Why does it matter if a body shop is certified? A certification makes the difference in the safety, function, and value of your vehicle. It takes time for body shops to train its technicians. It takes money to have the required equipment that is necessary to make the repairs the way the manufacturer recommends.
Collision centers may hold a variety of certifications, all of which have a different meaning for the customer. As technology changes, the right training and equipment means an auto body shop will provide higher quality work.
The meaning of ‘Certified’
Certified collision repair means the manufacturer trains a technician to make repairs. When researching body shops, ask how frequently the technicians train. This makes a difference if you wreck a brand new car. It also signifies how much emphasis a body shop puts into quality.
Additionally, shops spend a significant amount of money to have the right equipment for making the repairs. Most manufacturers require a shop to have certified technicians and the necessary tools.
Working regularly with manufacturers helps to understand the need for certain methods and tools. Certified technicians and the right equipment help ensure quality repairs.
Why the Certification matters
Every car owner cares if a repaired vehicle functions correctly. The better training and equipment a shop offers, the more likely it is to make higher quality repairs.
There are more details than ever for technicians to consider. Technicians now focus on auto body parts and technology. All of this affects function and safety. The smallest details make a difference in safety after repairs. For example, a technician must follow the manufacturer’s specifications to repair a damaged automatic emergency braking (AEB) system. If the technician does not follow the recommended method, the car may not be safe to drive.
If you own a luxury vehicle, certified collision repair is important for the value of your car. Shops that are certified in brands such as Porsche, Land Rover, or Audi use OEM, or original equipment manufacturer, parts. OEM parts cost slightly more than aftermarket parts because they come from the manufacturer. These parts fit more precisely to your vehicle. Should anything happen to the parts, the automaker typically offers a warranty.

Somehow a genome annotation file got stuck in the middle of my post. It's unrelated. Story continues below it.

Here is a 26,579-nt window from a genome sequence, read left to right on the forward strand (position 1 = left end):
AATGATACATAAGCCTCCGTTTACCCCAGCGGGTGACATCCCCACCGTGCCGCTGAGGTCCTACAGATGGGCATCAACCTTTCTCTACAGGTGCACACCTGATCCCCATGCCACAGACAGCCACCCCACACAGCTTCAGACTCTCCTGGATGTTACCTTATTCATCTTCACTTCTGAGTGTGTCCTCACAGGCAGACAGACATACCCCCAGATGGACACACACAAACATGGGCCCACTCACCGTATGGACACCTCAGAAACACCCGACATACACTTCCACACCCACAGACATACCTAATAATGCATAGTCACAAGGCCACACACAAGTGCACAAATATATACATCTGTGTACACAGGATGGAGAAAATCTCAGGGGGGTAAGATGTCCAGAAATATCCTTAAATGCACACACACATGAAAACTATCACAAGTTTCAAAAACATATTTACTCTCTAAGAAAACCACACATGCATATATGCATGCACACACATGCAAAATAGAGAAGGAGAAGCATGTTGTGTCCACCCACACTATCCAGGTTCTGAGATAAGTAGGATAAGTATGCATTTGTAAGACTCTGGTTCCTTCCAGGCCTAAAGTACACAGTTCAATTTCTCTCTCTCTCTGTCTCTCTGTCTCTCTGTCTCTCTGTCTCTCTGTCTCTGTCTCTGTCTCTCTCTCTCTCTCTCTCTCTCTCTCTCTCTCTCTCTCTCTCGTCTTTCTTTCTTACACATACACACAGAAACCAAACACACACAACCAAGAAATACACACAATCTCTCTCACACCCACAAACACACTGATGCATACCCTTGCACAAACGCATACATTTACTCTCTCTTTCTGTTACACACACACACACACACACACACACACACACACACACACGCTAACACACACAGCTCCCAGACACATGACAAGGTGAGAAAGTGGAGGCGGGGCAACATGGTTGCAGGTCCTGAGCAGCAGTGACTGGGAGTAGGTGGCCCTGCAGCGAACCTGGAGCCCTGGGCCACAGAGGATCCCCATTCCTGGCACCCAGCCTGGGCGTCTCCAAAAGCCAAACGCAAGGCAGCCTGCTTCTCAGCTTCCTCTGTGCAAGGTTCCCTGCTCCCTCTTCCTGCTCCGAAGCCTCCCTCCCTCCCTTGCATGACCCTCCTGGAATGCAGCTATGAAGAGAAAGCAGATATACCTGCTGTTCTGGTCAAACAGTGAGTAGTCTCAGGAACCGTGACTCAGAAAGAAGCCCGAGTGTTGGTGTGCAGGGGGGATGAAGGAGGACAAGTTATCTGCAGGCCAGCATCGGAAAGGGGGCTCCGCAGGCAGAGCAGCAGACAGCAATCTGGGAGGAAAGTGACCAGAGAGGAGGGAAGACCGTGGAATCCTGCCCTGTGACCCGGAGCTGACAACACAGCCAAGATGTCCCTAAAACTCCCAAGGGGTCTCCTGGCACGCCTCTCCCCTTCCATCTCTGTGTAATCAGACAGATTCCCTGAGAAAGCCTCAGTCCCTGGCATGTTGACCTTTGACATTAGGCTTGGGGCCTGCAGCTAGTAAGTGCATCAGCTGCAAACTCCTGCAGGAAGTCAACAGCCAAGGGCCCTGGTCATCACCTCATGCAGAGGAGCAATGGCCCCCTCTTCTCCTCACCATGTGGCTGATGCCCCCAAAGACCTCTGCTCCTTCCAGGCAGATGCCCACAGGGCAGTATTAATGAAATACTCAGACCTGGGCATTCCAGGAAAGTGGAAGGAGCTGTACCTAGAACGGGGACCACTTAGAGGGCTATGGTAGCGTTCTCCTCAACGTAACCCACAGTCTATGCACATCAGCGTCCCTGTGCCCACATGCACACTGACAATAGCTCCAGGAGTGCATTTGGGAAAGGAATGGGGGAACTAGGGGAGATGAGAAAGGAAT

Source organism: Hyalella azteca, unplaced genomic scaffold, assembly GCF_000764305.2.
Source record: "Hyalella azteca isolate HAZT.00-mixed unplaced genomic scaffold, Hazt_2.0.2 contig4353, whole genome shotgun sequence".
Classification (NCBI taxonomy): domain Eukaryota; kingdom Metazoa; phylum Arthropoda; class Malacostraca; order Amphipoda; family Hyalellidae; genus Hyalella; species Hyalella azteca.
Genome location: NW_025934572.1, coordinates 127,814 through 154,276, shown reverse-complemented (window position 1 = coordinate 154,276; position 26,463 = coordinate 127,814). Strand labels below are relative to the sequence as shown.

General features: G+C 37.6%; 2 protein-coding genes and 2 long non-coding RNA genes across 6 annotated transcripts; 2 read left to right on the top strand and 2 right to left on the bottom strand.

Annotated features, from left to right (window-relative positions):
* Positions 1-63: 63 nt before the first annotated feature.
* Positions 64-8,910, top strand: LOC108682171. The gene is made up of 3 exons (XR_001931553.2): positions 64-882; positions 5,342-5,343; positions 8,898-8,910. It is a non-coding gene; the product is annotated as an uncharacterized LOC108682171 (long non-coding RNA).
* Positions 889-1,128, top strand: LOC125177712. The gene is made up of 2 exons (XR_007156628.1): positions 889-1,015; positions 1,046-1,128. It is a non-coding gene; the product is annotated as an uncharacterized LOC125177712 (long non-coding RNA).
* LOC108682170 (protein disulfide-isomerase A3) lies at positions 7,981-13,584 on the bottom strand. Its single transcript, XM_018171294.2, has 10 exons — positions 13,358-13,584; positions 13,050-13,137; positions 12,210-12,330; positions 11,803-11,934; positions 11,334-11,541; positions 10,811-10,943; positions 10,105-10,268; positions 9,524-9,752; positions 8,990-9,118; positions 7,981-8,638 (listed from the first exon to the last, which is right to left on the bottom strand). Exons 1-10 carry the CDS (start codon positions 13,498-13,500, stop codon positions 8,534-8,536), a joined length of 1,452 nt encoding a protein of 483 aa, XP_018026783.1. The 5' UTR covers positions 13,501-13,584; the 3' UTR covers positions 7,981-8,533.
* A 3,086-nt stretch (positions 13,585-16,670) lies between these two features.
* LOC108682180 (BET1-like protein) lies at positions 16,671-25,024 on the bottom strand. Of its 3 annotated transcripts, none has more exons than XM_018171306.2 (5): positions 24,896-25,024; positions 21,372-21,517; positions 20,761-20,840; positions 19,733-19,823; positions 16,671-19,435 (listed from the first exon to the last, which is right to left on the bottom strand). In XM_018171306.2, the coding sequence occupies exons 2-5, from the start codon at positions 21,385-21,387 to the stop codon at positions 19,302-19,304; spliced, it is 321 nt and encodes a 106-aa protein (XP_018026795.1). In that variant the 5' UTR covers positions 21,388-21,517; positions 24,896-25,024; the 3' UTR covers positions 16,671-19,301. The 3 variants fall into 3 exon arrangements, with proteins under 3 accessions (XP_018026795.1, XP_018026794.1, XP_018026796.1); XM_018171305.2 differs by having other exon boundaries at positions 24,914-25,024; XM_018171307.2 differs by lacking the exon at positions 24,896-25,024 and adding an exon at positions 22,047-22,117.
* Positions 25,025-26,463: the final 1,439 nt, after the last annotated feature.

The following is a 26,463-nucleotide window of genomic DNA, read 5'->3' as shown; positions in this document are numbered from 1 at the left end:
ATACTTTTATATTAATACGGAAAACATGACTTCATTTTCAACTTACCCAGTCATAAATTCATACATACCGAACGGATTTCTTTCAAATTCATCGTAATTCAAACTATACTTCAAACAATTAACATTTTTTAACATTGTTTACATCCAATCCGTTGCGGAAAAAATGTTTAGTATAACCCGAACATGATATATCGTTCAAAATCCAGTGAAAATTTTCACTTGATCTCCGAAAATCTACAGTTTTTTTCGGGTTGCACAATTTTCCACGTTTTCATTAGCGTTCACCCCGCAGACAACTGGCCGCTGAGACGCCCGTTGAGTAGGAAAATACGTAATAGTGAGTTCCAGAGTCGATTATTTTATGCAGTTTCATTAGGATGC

Manufacturer certifications are different
All brands of vehicles differ from one another and the same is true for the qualifications to become certified. For example, GM requires its certified body shops to perform a scan on vehicles before and after repairing.
A specialized tool is used to identify trouble codes and issues in the car’s powertrain and safety systems. A technician can use it to find out if something is or is not working, or if something is not properly calibrated such as a rear backup camera.
GM not only enforces a scanning mandate, but it requires technicians to only perform the specific repairs which they are trained and certified. Honda ProFirst also has a mandate on scanning, plus mandates on repairing aluminum versus steel.
GM and Honda are not alone in enforcing its certification requirements. Audi conducts audits of its certified collision centers and discovered some shops are not consulting their instructions before repairing Audi vehicles. Manufacturers are ensuring that their certifications mean the technicians and the shops are following what they have been instructed to do.
Aluminum Certified collision repair
With more cars being made from aluminum to reduce weight, aluminum collision repair requires specialized training and equipment, just like manufacturer certifications. Manufacturers can provide this certification.
If a shop is aluminum certified, manufacturers will regulate this repair just as they do for all other repair. As an example, Honda ProFirst requires its certified body shops to keep steel and aluminum repair separate with dedicated spaces for each.
If you have an aluminum vehicle, ask a body shop about its certifications. A shop may state it is Ford Aluminum Certified, but if you own a Lincoln Navigator ask if the technicians took the additional training course offered by Ford, for Lincoln. If you are ever unsure about aluminum certification, ask someone at the auto body shop.
The certified technicians at ProCare Automotive & Collision, a San Antonio body shop, hold 14 OEM certifications from a variety of manufacturers, such as Land Rover, Jaguar, Porsche, Audi, Honda, GM, and others. We have aluminum certified repair facilities with technicians trained by the manufacturers on how to properly repair aluminum vehicles. Contact our team to learn more about our high-quality certified collision repair and schedule a free estimate for your auto body repair needs.